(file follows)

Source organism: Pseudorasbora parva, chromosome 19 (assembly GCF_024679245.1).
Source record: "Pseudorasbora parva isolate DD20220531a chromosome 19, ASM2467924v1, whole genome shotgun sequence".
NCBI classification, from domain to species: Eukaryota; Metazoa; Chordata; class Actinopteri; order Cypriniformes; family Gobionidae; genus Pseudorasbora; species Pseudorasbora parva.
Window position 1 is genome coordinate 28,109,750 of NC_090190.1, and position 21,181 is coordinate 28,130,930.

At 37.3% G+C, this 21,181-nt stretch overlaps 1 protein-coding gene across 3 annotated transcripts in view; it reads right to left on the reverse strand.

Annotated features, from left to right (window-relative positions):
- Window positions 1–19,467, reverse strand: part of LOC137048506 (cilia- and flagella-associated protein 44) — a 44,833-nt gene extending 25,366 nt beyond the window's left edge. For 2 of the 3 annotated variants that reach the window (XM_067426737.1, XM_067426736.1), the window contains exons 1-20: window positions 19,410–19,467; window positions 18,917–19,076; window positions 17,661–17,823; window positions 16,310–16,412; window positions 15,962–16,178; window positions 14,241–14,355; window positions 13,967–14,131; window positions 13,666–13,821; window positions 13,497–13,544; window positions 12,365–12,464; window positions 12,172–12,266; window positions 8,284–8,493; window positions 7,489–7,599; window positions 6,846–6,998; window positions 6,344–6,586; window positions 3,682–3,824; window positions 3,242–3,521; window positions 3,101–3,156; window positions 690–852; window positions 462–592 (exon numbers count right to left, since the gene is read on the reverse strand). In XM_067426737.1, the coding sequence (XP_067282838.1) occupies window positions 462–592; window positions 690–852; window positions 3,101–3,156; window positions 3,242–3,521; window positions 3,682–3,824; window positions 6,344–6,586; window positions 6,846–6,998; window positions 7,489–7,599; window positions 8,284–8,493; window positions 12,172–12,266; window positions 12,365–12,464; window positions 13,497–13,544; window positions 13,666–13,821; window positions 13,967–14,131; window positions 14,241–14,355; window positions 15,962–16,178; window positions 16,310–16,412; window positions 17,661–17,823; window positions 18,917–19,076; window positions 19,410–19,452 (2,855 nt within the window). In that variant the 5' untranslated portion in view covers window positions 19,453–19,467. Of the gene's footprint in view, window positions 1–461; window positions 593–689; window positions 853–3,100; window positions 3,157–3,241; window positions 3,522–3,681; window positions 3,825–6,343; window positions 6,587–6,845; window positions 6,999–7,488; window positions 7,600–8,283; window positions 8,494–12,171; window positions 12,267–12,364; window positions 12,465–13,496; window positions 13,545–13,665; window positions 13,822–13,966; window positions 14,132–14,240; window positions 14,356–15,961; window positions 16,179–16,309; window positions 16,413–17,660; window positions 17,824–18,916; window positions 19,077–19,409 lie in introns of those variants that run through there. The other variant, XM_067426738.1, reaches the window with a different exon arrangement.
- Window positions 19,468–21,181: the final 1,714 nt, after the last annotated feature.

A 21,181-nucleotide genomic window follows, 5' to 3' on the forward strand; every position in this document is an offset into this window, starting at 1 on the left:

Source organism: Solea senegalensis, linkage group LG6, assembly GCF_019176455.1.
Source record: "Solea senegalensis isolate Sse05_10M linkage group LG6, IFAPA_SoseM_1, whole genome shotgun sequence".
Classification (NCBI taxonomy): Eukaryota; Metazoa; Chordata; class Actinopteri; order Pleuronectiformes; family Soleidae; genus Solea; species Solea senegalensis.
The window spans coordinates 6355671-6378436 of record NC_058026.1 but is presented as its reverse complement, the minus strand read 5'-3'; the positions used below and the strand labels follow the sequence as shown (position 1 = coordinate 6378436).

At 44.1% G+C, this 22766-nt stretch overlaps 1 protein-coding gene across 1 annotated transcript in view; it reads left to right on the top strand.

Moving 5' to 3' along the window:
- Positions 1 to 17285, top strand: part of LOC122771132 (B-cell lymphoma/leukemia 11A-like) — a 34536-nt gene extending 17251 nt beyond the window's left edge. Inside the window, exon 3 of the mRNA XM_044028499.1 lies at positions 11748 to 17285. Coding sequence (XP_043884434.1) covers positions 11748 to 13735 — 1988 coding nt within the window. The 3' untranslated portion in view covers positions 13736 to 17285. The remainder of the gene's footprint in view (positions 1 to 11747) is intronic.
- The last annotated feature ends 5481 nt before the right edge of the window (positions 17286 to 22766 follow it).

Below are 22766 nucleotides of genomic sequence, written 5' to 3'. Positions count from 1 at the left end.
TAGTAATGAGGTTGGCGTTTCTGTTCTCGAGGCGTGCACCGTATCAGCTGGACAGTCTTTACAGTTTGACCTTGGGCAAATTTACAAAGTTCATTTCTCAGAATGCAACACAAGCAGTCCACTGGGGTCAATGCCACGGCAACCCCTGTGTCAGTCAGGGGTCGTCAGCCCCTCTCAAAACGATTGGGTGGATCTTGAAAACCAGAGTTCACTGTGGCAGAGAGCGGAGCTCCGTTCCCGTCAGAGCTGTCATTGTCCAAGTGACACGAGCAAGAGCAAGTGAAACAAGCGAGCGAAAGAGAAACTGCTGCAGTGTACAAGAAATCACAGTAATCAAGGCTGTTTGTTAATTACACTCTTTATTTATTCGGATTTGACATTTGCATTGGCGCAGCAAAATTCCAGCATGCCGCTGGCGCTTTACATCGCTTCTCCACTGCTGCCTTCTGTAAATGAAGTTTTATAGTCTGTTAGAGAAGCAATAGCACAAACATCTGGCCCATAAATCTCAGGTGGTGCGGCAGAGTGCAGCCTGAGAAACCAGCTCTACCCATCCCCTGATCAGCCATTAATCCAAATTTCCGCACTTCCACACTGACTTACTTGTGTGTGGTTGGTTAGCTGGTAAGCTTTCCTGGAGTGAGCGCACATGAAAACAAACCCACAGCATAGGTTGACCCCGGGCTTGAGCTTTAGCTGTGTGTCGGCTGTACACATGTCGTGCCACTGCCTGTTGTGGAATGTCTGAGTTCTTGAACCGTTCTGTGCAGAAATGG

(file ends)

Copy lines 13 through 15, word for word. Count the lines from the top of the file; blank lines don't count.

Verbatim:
The window spans coordinates 6355671-6378436 of record NC_058026.1 but is presented as its reverse complement, the minus strand read 5'-3'; the positions used below and the strand labels follow the sequence as shown (position 1 = coordinate 6378436).

At 44.1% G+C, this 22766-nt stretch overlaps 1 protein-coding gene across 1 annotated transcript in view; it reads left to right on the top strand.

Moving 5' to 3' along the window: